Ladies, you need to vote and let your voices be heard. Why? You’re a powerful voice in a demographic that is often overlooked. There is a lot focus on families and equality, but there has not been much roar regarding the single female voter, and there should be in 2016.There is still work to be done. There are more unmarried women than ever before, and it has increased since the 1960s--so this is a viable source.

Unmarried Equality found that “There are more than 51 million households headed by unmarried Americans, representing roughly 44 percent of all households and the majority of households in 23 states, plus the District of Columbia.”

Politicians will serve those who have a big voice and this means power. And despite how far women have moved up in more high-profile- jobs, they are still lagging in government roles. Women set a record-high for the U.S. Congress at 20 percent--pretty impressive.

The U.S. ranks 33rd in high-income countries, Pew Research found. Meaning, there is power in your vote, no matter who you’re voting for. In the mid-term elections unmarried women were keys for the Democrats, who tend to vote more left than for the Republicans. President Barrack Obama garnered the single female vote, and the married women learned more towards Mitt Romney in 2012.

The U.S. Census Bureau found that more women voted in 2014 than men. An "estimated 44.9 percent of the unmarried population aged 18 and older is female. For every 100 unmarried women there are 88 unmarried men.”

By 2005 the percentage of married women dropped to 50 percent. This carries a lot of weight for the 2016 President election where the issues of wages, equal pay, paid family leave for those desiring to have a family, and ending gender discrimination. In 2012, 67 percent of single women voted for Obama. So, this political season is no different, and you can make change. In 2008, ABC News found that unmarried women voted less than married women did in the President election.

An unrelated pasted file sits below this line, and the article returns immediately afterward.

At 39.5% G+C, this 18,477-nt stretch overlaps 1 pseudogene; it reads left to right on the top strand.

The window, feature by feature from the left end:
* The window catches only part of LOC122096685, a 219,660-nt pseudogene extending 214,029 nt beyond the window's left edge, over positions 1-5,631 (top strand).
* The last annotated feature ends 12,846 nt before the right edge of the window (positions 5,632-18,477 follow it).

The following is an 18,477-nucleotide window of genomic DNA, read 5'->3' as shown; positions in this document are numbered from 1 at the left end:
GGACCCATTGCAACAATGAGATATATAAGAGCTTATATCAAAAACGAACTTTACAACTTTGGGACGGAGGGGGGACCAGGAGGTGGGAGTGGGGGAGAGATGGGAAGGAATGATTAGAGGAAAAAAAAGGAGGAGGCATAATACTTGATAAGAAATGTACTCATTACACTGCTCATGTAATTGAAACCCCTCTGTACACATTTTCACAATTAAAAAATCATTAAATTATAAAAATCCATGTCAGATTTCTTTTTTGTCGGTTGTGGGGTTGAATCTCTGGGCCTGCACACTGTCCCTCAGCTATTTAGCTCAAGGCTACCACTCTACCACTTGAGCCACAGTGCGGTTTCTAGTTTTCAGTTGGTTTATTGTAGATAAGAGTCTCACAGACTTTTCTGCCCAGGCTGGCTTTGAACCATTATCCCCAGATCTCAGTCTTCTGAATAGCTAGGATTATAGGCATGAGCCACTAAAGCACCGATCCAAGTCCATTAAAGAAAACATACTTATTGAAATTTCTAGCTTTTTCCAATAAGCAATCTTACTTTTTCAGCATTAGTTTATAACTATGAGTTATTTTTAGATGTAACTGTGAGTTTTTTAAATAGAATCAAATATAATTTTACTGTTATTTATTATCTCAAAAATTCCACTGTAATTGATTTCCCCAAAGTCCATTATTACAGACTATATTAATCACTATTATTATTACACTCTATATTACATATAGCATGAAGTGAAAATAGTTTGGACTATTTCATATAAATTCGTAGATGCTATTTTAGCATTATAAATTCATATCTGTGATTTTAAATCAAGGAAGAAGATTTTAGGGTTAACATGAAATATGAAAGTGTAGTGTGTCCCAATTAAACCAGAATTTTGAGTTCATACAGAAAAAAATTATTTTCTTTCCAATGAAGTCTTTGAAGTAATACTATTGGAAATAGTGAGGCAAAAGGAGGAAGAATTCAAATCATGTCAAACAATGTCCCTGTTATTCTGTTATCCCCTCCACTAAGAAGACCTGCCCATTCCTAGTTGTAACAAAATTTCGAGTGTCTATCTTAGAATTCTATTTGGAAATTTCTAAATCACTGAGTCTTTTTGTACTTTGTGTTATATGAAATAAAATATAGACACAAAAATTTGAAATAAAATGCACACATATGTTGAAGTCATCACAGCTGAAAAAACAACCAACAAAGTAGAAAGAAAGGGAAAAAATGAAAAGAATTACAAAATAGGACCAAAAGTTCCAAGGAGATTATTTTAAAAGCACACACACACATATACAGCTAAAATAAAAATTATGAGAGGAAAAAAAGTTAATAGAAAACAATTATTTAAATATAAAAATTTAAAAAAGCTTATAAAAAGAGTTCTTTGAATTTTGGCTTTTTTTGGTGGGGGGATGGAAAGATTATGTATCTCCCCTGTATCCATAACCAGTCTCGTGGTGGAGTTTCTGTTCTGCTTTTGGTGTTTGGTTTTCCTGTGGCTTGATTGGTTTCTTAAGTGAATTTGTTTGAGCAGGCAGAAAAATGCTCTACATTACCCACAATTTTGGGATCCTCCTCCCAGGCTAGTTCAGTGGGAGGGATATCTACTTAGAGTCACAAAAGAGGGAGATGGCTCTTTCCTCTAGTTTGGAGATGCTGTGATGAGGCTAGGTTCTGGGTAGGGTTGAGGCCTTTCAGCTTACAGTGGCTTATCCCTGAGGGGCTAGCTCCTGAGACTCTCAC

“Only 56 percent of single mothers voted, as did 61 percent of unmarried women; meanwhile, 69 percent of married women with children voted and so did 72 percent of married women without kids.”

The single demographic is hard to nail down.

Rebecca Traister is writer at-large for New York Magazine and wrote a thought-provoking piece about unmarried women.

“Many single women, across classes and races, would like to marry, or at least form loving, reciprocal, long-term partnerships, and many of them do, partnering or cohabiting without actually marrying,” she wrote. “Still, the rise of the single woman is an exciting turn of historical events because it entails a complete rethinking of who women are and what family is and who holds dominion within it — and outside it.”

The single woman has influence. We can see from those who defied the odds to get women a voice in Washington. Unmarried and married women fought for equal rights before. There is power in numbers.

After the Civil War, single women were left to fend for themselves after their husbands dies on the battlefield.

They joined movements to abolish slavery and to end women’s suffrage that started in 1913.These movements helped change laws, and free people to share in the American dream. Women Margaret Fuller was a women’s rights advocate and part of the Transcendentalist movement. Elizabeth Stanton wrote the Declaration of Sentiments’ in the 19th Century about the issue of women’s rights and they were equal to men (unspeakable in the day).

Yes, progress has been made, but we face new issues like paid maternity leave, and equal pay for doing the same job.

Susan Brownell Anthony was a social reformer and helped start the National Woman Suffrage Association. We need to do our part, even if we feel it is moot. 

“There never will be complete equality until women themselves help to make laws and elect lawmakers.”

See in you November.

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